Mansion Hoose On The Hill — Glossary: "Craws" = throats; "ha's" = halls; "cauld" = cold. — I used to work in a tweed mill in the Borders. To get to work on time, which I didn't do all often, I had to get up at six o'clock in the morning to catch a bus to the mill which was a number of miles away. Getting up at six on a Scottish winter's morning was no joke, but what made matters worse was the fact that the bus used to pass the mansion house of the man who owned the mill every morning on the way to the mill, and needless to say, he was never up at that time in the morning. He came into the mill about mid-day, did a hard hour's work, then buggered off to the golf course or the squash courts for the rest of the day. Capitalism at its dynamic best!

Leavin' Nancy — This song was written for my mother after she had come to say goodbye at the Railway Station when I emigrated to Australia. She was only allowed to come to see me off on the condition that no tears were shed. And she was very good, she almost kept her promise, but broke down just as the train was pulling out of the station.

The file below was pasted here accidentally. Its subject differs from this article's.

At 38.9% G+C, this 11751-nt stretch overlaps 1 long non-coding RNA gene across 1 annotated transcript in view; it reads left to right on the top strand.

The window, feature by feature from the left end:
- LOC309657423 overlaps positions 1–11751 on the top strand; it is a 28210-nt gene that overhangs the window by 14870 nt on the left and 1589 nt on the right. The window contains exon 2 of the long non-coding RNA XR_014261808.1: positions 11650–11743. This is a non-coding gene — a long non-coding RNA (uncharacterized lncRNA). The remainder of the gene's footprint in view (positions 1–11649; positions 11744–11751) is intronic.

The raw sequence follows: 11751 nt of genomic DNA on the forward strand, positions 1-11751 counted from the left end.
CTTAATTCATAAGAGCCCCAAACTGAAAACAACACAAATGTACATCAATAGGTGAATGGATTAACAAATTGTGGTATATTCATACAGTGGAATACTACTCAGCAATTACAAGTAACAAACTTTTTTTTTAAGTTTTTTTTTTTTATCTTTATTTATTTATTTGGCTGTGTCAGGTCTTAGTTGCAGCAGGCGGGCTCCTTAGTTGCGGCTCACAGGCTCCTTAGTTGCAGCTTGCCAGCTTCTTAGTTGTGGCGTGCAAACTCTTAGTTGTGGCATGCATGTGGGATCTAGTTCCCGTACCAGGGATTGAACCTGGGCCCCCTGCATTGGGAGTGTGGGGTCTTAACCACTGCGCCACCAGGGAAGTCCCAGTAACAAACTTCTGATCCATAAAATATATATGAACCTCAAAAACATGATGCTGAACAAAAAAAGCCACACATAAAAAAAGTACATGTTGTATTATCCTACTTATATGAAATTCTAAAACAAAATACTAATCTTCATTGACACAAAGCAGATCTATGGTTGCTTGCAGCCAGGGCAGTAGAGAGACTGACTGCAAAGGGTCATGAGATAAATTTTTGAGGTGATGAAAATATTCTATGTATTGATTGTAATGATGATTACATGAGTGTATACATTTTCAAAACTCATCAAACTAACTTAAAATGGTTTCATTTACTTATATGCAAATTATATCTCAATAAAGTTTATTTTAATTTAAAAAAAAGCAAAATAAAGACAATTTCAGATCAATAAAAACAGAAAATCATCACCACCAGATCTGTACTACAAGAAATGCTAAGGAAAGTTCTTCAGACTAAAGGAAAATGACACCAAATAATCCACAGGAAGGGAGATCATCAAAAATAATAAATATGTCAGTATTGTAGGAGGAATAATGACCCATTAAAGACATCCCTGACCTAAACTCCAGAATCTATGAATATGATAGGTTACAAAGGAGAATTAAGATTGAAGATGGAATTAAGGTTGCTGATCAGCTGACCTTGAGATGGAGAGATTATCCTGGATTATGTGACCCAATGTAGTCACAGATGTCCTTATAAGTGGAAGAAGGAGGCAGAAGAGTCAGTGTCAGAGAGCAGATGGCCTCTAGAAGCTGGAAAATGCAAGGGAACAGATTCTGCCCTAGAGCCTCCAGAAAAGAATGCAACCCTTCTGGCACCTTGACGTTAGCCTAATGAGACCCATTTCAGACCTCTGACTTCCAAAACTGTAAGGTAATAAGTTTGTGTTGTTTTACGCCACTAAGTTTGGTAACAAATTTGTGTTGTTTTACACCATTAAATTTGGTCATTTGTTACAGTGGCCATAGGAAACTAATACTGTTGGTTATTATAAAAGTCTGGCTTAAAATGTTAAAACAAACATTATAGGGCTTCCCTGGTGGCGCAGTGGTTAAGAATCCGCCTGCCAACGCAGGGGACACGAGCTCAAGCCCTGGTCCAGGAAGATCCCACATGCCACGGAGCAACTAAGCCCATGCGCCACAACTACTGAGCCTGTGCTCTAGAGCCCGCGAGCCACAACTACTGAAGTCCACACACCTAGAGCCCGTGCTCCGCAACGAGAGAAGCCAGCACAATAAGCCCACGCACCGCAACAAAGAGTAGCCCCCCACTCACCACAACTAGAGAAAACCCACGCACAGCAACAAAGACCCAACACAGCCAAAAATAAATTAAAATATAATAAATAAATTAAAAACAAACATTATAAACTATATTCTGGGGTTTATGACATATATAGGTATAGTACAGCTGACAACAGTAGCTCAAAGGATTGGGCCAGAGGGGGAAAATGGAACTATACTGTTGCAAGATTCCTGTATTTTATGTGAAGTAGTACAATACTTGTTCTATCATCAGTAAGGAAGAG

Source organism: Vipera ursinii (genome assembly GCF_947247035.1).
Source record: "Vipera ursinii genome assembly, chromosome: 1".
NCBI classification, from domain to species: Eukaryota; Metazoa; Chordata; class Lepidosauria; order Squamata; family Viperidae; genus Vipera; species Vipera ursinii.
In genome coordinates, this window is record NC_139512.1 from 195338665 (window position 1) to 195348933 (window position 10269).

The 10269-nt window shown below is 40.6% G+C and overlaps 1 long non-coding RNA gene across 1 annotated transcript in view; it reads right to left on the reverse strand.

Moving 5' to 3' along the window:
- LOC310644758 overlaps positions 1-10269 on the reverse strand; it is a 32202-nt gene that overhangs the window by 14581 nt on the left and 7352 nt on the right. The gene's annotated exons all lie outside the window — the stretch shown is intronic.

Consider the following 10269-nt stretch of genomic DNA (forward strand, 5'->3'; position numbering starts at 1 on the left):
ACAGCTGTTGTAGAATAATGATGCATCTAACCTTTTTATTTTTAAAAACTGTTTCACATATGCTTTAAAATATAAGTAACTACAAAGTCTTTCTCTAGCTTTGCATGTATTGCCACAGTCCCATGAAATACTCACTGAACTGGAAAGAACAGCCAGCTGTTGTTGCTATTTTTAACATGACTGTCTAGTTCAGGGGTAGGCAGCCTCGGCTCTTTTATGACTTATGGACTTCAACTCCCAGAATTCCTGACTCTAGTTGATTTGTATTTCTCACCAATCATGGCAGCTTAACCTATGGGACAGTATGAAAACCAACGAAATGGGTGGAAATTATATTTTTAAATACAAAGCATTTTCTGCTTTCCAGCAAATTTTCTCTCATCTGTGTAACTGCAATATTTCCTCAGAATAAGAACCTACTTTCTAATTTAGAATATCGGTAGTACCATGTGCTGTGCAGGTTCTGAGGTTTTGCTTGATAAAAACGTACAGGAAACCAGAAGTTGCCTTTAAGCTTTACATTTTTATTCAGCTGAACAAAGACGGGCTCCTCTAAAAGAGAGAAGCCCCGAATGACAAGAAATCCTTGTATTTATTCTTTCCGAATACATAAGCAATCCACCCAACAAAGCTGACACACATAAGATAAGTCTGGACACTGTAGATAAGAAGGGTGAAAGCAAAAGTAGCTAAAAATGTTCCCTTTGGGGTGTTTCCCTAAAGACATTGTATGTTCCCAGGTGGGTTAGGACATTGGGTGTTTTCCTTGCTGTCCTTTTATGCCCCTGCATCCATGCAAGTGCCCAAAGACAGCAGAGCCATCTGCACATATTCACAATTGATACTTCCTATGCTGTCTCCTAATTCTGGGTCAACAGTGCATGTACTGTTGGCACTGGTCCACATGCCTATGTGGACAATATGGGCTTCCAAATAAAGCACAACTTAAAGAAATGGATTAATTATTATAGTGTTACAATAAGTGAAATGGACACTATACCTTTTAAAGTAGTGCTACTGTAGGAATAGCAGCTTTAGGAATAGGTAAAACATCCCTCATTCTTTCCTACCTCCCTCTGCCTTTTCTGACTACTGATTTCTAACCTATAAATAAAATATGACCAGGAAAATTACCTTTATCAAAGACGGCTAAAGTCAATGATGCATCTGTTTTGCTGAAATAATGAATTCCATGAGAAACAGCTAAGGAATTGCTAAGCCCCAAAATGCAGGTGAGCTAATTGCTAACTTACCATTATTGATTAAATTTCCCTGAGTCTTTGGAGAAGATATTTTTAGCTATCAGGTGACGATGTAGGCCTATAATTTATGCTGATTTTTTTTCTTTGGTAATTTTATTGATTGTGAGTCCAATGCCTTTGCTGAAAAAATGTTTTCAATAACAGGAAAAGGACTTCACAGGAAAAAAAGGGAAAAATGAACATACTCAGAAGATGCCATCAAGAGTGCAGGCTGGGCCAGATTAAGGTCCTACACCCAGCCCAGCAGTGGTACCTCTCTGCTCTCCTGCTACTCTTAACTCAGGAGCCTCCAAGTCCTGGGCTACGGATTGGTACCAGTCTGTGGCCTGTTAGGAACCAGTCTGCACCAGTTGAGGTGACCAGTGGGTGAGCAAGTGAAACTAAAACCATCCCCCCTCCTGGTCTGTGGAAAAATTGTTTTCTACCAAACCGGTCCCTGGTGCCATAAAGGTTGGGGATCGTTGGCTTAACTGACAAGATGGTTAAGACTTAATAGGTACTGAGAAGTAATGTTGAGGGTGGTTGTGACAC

No Man's Land — I wrote this song after a short and very sobering tour round one of the vast military cemeteries in Northern France, There were a lot of Willie McBrides buried there…

Mary And Me — If you're born poor, you usually die poor. Trite but true. I wrote this song to try and illustrate the vicious circle of poverty.

No Use For Him — After working for British Railways for nearly thirty years, my father was made redundant during a big economy drive to make the railways profitable. To show their appreciation for all his years of service they allowed him to keep his railway uniform, which consisted of a jacket, cap, trousers, waistcoat and overcoat. They also gave him a choice of redundancy payment of seven hundred pounds in his hand or a pension of about nine shillings a week until death. He chose the lump sum, which was just as well because he was out of work for two years, which to a proud man like him was almost unbearable. He even refused unemployment pay, said he'd rather starve, which he nearly did.